Children rely on their parents for not only basic needs like food and shelter, but also to learn how to behave. How many times have you said the phrase “because of my parents” as an explanation for a specific belief or a personal quirk? It’s not to say that everything, good or bad, is because of our parents. It just gives a perspective that parents are the first teachers in the lives of children. Parenthood is a role that comes with a lot of responsibility but also reaps great rewards through the gratification of guiding children to become their best selves.
Let’s look at a habit that parents may not realise has a great influence on the lives of their children: eating habits. Children pick up diet preferences through the food that parents feed them. In addition, they’re also picking up attitudes about food and eating habits. Ask yourself the following questions: Do you regularly skip breakfast? Do you tell your children that you’re on a diet all the time? Do you talk about eating “bad” food? Do you regularly drink fizzy with your meals? Do you snack all day long?
These questions sound like ones that a personal trainer would ask you, giving the impression that eating habits would only affect the health an individual person. However, the behavior of parents is actual the model for their children, and that includes eating habits and attitudes. That’s why healthy eating is important for not only the health of the parent but also the health of the children. Parents’ eating habits are the starting point for the food preferences of their children.
Making Taste, Health, and Budget-Friendly Food Choices
Let’s take a look at a common struggle in regards to making healthy choices—taste and budget. When at the supermarket, you’re most likely teaching your children that buying groceries means also being conscious about is the price. So you go to a shelf and see two brands of the same food item. Which one do you choose? You probably point out the prices between each brand and select the product that will help you stick to your food budget.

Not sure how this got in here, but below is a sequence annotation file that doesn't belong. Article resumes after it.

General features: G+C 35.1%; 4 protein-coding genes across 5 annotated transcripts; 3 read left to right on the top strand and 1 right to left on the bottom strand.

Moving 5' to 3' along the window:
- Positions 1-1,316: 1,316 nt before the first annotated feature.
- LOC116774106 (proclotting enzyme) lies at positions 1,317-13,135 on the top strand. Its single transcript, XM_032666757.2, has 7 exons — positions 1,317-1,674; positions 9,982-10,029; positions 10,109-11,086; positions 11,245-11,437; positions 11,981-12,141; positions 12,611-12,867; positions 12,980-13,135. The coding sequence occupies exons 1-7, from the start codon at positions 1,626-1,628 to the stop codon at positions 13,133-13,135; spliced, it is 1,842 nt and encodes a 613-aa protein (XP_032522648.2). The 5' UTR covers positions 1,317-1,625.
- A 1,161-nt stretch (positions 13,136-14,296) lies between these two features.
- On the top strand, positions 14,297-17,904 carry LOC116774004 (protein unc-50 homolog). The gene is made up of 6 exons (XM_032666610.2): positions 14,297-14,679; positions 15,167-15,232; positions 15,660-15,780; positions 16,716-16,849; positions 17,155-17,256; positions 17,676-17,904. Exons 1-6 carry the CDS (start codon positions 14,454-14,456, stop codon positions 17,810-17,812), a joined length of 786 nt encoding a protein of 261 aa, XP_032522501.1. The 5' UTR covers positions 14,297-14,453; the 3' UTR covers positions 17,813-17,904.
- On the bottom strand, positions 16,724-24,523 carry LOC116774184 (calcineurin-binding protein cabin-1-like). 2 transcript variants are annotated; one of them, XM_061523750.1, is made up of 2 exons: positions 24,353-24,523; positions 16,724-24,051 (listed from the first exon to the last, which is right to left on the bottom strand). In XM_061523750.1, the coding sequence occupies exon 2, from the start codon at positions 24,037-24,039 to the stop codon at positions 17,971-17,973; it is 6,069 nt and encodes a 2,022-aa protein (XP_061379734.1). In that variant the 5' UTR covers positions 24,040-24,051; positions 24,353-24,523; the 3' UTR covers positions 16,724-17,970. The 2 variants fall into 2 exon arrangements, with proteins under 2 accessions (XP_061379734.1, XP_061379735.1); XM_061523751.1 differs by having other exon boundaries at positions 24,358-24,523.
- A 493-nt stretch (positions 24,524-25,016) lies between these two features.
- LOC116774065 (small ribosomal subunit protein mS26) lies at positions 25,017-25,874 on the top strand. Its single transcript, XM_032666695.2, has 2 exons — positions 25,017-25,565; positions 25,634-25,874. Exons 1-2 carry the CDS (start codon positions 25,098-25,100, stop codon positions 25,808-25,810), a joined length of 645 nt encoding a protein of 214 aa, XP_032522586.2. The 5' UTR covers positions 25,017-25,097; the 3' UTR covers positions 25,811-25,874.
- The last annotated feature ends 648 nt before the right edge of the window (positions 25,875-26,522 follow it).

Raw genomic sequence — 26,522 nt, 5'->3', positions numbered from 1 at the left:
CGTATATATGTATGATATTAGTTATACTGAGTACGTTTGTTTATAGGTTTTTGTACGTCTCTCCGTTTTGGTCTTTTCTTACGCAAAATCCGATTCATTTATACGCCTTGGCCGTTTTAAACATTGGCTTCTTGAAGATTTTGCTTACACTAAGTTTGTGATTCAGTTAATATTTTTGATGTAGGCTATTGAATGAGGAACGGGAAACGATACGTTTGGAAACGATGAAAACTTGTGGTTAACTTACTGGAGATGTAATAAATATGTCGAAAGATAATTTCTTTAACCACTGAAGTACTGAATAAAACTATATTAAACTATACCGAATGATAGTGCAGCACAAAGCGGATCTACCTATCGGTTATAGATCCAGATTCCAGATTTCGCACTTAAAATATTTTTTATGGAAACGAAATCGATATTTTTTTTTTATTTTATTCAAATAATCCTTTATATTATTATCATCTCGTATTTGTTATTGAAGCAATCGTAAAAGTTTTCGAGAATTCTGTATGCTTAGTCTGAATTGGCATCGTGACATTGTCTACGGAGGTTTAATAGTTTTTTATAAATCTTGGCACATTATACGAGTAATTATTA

Sticking to a budget is an important value; however, the less expensive one may not be the healthiest option. Think about this other scenario: you need to stock up on after school snacks for your children, and you notice that the grocery store has cookies selling at a low price. Your kids like cookies because they taste good, and you’re saving money—the best of both worlds, right? Not so fast. Both of these scenarios illustrate a common barrier to healthy eating—taste and price.
Sometimes, healthy eating is framed in a way in which taste, health, and budget are in constant conflict. Fresh vegetables and fruits are always great healthy food choices, but let’s face it: for many households striving to make the food last until the next necessary grocery run, shelf-ready foods are often viewed as the better option to meet this need.
Stick to Healthy Eating Habits Even With Shelf-Ready Food
When it comes to healthy eating, shelf-ready food isn’t the enemy. Packaged food is necessary to transport food throughout the world. Modern technology is helping to make commonly prepackaged goods a little bit more healthy by taking out harmful additives and replacing them with natural ingredients. Taking the time to learn about Hampton Creek and its lineup shows that health doesn’t have to be at odds with budget and price.
Hampton Creek is probably most known for its eggless mayonnaise Just Mayo. While traditional mayonnaise is made from egg yolk, Just Mayo’s creaminess comes from a yellow pea protein. Minimizing the foods with unnatural additives or genetically modified ingredients versions are small choices that add up to a healthier and more sustainable eating habit.
Parents know that experience comes with perspective. Make sure that you’re passing down the perspective that you want your children to build upon.
In other words, your eating habits are a launch pad for your children. When they face a similar situation in regards to eating choices, your children will first reference your example. A change in your grocery store routine—being aware of ingredients in shelf-ready foods and choosing foods that have fewer additives or genetically modified ingredients—is one small change that will be the building block of healthy habits for years to come.